This New Zealand trio are clearly happy to dothings at their own speed, an approach that can beapplied to their music as well as their ability tofinish a record. And so it is that The Sound Insidefollows up their debut album, the electronica opusRoofers, by some eight years.
Granted, in that time the band have been busy withother things, not least Zane Lowe, known muchmore for his media exploits as a Radio 1 DJ than his work the otherside of the studio doors. You might assume that givenhis drive and enthusiasm for presenting that Lowewould be part of a hyperactively charged musicalapproach, but here he’s happy to join band mateHamish Clark and more recent recruit, singerAndy Lovegrove, in making some blissed-outmusic.
While Roofers dealt primarily with electronica TheSound Inside goes for a more earthy, acoustic sound,with emotionally concentrated vocals to boot. It’seasy-going for sure, but that doesn’t render itlightweight. Indeed the shafts of light thecontentedly upbeat vocals bring seem occasionally tobe masking something a little darker, a feeling hintedat in the lyrics of Settle Down, which murmurs “seemsthe more you suffer too, the more I settle down”, overa warm fretless bass sound.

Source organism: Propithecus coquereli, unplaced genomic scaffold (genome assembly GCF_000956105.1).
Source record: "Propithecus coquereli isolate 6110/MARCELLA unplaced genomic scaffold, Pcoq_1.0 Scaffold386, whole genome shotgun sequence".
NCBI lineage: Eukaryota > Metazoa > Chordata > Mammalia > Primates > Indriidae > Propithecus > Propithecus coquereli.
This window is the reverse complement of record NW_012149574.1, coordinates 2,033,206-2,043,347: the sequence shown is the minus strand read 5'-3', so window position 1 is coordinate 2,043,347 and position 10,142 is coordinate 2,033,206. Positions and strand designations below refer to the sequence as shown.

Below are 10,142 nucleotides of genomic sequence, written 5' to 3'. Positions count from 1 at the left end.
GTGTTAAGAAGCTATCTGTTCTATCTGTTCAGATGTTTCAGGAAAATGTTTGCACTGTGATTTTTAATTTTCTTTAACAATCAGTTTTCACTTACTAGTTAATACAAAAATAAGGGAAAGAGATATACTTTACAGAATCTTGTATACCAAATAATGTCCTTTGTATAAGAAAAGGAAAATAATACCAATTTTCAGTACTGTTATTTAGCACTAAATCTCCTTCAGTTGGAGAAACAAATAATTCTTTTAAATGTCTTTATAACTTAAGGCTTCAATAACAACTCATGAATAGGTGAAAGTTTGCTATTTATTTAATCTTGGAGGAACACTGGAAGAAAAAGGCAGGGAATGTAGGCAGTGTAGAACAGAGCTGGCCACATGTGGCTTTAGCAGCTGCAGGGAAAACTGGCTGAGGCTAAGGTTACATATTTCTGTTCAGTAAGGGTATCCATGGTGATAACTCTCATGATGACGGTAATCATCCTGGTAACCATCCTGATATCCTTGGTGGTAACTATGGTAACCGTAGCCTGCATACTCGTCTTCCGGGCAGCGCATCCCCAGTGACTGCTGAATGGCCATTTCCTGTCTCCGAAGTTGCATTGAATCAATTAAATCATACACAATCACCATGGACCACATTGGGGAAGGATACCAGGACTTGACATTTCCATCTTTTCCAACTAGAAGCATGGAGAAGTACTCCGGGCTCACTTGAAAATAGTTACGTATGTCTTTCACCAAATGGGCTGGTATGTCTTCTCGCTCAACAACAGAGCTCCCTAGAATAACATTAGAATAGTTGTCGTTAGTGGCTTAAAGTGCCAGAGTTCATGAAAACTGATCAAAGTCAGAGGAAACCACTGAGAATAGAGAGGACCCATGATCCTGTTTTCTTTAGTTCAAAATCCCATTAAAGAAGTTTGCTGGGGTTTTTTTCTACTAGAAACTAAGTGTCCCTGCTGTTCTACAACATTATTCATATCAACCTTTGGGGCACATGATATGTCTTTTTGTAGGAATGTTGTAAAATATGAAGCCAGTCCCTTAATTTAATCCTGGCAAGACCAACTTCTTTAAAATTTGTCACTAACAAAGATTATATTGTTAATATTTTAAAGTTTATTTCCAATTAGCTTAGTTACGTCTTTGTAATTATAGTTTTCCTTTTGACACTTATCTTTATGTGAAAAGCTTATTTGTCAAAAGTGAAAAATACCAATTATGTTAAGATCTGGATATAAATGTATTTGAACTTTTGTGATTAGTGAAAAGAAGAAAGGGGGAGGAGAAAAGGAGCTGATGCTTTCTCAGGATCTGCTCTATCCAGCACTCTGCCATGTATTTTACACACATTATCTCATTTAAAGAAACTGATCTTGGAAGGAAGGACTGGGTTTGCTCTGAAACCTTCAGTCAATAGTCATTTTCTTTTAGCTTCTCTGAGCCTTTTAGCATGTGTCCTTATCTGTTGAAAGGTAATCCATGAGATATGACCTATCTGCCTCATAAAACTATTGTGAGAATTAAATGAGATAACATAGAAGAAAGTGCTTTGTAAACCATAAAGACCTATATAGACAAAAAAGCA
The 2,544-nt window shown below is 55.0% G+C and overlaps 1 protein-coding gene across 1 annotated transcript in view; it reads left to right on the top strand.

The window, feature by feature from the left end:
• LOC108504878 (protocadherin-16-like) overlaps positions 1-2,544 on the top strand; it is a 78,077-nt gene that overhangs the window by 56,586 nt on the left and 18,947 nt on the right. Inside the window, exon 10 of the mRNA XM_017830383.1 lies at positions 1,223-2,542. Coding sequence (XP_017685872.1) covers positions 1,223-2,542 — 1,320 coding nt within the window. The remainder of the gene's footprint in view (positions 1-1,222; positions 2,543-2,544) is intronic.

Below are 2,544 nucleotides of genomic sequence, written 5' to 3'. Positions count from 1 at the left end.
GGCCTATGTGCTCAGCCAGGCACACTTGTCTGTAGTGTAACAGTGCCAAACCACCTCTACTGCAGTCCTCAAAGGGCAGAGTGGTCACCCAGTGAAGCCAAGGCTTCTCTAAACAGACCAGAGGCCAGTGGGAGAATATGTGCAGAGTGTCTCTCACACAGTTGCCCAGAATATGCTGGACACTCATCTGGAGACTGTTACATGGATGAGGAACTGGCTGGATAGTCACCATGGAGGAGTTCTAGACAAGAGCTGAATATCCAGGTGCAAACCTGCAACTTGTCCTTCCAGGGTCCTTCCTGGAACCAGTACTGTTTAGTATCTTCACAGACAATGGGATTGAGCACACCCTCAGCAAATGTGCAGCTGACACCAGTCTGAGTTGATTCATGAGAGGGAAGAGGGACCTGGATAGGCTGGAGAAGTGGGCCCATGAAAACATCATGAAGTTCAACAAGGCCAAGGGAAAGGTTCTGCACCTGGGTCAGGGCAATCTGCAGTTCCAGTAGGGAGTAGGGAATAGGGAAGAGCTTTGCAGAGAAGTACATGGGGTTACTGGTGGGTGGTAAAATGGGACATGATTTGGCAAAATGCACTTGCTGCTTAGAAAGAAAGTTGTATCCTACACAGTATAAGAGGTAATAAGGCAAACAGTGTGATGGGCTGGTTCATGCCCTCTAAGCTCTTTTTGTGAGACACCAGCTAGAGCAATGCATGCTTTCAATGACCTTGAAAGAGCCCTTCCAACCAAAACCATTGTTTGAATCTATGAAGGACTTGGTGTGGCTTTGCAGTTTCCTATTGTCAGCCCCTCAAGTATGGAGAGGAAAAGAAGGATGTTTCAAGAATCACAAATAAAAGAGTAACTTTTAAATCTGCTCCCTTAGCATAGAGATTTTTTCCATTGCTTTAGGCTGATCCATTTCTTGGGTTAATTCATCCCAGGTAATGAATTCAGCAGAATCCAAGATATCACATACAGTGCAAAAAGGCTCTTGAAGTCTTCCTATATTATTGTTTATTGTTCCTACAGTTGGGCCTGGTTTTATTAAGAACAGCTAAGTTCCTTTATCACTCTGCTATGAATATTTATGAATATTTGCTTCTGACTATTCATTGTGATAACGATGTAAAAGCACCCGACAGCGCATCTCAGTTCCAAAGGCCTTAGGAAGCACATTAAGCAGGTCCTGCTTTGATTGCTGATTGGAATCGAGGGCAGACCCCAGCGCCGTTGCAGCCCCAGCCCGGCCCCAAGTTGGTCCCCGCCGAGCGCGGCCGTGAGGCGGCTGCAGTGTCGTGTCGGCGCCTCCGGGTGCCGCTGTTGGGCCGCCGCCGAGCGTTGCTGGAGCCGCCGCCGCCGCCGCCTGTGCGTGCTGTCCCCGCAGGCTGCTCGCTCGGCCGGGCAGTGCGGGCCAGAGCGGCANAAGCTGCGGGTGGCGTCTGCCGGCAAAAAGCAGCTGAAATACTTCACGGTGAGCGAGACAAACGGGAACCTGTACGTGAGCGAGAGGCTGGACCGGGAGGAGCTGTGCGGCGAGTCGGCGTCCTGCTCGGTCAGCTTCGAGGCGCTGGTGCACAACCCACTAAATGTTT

Elsewhere Lowe’s carefree, ‘love life’ attitudeshines through and is shared by the band. TheOtherside searches with Lovegrove’s falsetto verse andfinds an anthemic, gospel-tinged chorus. Last Nighttaps into a Massive Attack vibe, a torch songwhose verse melody strongly resembles REM‘sEverybody Hurts. Meanwhile the tender A Place For Youinvites the subject to “just come down next tome”.
Just as the record seems about to go on too long itreigns in with a couple of twilight moments, thepenultimate track even bringing a sense of impendingoccasion with its “the time has come” lyrics. Not aheavyweight close, but once again a bit of depthbrought to what might in other hands be a throwawaycollection of tracks.
So a song-based indulgence, then, that drawslightly on soul, blues and lo-fi folk, not to mentionthe hip hop Lowe and Clark know and love. RecruitingLovegrove seems to have been something of amasterstroke for them though, and with him in the mixthe trio’s vocal collages bring something of thedesert heat suggested by the cover, and make for ahighly evocative record.